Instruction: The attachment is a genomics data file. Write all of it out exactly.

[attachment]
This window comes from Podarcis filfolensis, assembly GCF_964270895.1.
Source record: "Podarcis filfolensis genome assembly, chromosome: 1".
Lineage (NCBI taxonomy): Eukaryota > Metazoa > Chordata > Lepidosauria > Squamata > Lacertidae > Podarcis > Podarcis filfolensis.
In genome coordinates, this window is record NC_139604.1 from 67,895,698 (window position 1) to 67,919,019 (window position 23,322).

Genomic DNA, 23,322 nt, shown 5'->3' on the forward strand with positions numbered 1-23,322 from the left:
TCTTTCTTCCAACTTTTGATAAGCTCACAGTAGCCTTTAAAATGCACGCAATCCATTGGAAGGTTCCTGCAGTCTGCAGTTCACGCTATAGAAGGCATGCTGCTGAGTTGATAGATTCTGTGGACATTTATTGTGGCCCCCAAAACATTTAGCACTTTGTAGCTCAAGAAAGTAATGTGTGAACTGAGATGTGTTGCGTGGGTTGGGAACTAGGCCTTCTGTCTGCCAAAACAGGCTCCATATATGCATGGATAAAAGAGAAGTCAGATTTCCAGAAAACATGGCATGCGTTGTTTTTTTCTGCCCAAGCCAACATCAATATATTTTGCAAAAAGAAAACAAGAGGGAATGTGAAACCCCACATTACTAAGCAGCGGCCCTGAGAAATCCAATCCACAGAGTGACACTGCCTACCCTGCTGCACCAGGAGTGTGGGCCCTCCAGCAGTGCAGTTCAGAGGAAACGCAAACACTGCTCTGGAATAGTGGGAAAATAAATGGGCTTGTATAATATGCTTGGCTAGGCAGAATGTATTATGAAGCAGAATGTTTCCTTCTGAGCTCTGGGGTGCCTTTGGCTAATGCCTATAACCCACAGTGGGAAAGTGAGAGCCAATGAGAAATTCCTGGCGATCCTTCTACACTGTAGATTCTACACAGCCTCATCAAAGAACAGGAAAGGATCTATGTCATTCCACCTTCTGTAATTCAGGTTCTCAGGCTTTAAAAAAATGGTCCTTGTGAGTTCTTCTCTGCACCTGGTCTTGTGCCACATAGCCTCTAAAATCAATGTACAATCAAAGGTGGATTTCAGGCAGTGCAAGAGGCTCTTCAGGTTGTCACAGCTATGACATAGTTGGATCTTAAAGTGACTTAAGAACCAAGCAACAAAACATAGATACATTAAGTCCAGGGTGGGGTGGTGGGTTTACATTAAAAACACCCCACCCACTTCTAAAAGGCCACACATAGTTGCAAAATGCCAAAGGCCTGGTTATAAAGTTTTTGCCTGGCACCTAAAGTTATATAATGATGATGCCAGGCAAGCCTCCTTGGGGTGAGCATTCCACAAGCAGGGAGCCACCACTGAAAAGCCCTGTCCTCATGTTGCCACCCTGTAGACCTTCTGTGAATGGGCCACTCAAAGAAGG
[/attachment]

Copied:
This window comes from Podarcis filfolensis, assembly GCF_964270895.1.
Source record: "Podarcis filfolensis genome assembly, chromosome: 1".
Lineage (NCBI taxonomy): Eukaryota > Metazoa > Chordata > Lepidosauria > Squamata > Lacertidae > Podarcis > Podarcis filfolensis.
In genome coordinates, this window is record NC_139604.1 from 67,895,698 (window position 1) to 67,919,019 (window position 23,322).

Genomic DNA, 23,322 nt, shown 5'->3' on the forward strand with positions numbered 1-23,322 from the left:
TCTTTCTTCCAACTTTTGATAAGCTCACAGTAGCCTTTAAAATGCACGCAATCCATTGGAAGGTTCCTGCAGTCTGCAGTTCACGCTATAGAAGGCATGCTGCTGAGTTGATAGATTCTGTGGACATTTATTGTGGCCCCCAAAACATTTAGCACTTTGTAGCTCAAGAAAGTAATGTGTGAACTGAGATGTGTTGCGTGGGTTGGGAACTAGGCCTTCTGTCTGCCAAAACAGGCTCCATATATGCATGGATAAAAGAGAAGTCAGATTTCCAGAAAACATGGCATGCGTTGTTTTTTTCTGCCCAAGCCAACATCAATATATTTTGCAAAAAGAAAACAAGAGGGAATGTGAAACCCCACATTACTAAGCAGCGGCCCTGAGAAATCCAATCCACAGAGTGACACTGCCTACCCTGCTGCACCAGGAGTGTGGGCCCTCCAGCAGTGCAGTTCAGAGGAAACGCAAACACTGCTCTGGAATAGTGGGAAAATAAATGGGCTTGTATAATATGCTTGGCTAGGCAGAATGTATTATGAAGCAGAATGTTTCCTTCTGAGCTCTGGGGTGCCTTTGGCTAATGCCTATAACCCACAGTGGGAAAGTGAGAGCCAATGAGAAATTCCTGGCGATCCTTCTACACTGTAGATTCTACACAGCCTCATCAAAGAACAGGAAAGGATCTATGTCATTCCACCTTCTGTAATTCAGGTTCTCAGGCTTTAAAAAAATGGTCCTTGTGAGTTCTTCTCTGCACCTGGTCTTGTGCCACATAGCCTCTAAAATCAATGTACAATCAAAGGTGGATTTCAGGCAGTGCAAGAGGCTCTTCAGGTTGTCACAGCTATGACATAGTTGGATCTTAAAGTGACTTAAGAACCAAGCAACAAAACATAGATACATTAAGTCCAGGGTGGGGTGGTGGGTTTACATTAAAAACACCCCACCCACTTCTAAAAGGCCACACATAGTTGCAAAATGCCAAAGGCCTGGTTATAAAGTTTTTGCCTGGCACCTAAAGTTATATAATGATGATGCCAGGCAAGCCTCCTTGGGGTGAGCATTCCACAAGCAGGGAGCCACCACTGAAAAGCCCTGTCCTCATGTTGCCACCCTGTAGACCTTCTGTGAATGGGCCACTCAAAGAAGG